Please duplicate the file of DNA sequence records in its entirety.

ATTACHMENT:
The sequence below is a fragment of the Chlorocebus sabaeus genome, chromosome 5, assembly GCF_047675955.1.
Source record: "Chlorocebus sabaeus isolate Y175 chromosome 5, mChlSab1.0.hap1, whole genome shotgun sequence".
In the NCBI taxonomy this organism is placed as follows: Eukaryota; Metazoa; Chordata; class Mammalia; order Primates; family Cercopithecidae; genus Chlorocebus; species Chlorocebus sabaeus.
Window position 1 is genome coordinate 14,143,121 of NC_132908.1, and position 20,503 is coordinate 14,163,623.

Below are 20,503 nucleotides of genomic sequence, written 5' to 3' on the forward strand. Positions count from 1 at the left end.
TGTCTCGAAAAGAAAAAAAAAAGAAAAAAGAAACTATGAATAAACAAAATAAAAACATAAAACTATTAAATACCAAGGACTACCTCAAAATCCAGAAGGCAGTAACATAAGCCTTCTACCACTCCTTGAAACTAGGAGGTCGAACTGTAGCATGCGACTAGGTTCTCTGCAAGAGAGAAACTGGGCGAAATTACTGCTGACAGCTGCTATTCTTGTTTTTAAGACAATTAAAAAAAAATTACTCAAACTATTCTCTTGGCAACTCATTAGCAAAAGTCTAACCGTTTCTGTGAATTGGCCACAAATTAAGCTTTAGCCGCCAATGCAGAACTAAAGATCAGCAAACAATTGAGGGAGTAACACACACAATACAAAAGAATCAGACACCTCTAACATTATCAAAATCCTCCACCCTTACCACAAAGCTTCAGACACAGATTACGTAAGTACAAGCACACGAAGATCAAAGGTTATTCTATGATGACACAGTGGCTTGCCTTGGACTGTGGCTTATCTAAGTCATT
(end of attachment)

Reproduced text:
The sequence below is a fragment of the Chlorocebus sabaeus genome, chromosome 5, assembly GCF_047675955.1.
Source record: "Chlorocebus sabaeus isolate Y175 chromosome 5, mChlSab1.0.hap1, whole genome shotgun sequence".
In the NCBI taxonomy this organism is placed as follows: Eukaryota; Metazoa; Chordata; class Mammalia; order Primates; family Cercopithecidae; genus Chlorocebus; species Chlorocebus sabaeus.
Window position 1 is genome coordinate 14,143,121 of NC_132908.1, and position 20,503 is coordinate 14,163,623.

Below are 20,503 nucleotides of genomic sequence, written 5' to 3' on the forward strand. Positions count from 1 at the left end.
TGTCTCGAAAAGAAAAAAAAAAGAAAAAAGAAACTATGAATAAACAAAATAAAAACATAAAACTATTAAATACCAAGGACTACCTCAAAATCCAGAAGGCAGTAACATAAGCCTTCTACCACTCCTTGAAACTAGGAGGTCGAACTGTAGCATGCGACTAGGTTCTCTGCAAGAGAGAAACTGGGCGAAATTACTGCTGACAGCTGCTATTCTTGTTTTTAAGACAATTAAAAAAAAATTACTCAAACTATTCTCTTGGCAACTCATTAGCAAAAGTCTAACCGTTTCTGTGAATTGGCCACAAATTAAGCTTTAGCCGCCAATGCAGAACTAAAGATCAGCAAACAATTGAGGGAGTAACACACACAATACAAAAGAATCAGACACCTCTAACATTATCAAAATCCTCCACCCTTACCACAAAGCTTCAGACACAGATTACGTAAGTACAAGCACACGAAGATCAAAGGTTATTCTATGATGACACAGTGGCTTGCCTTGGACTGTGGCTTATCTAAGTCATT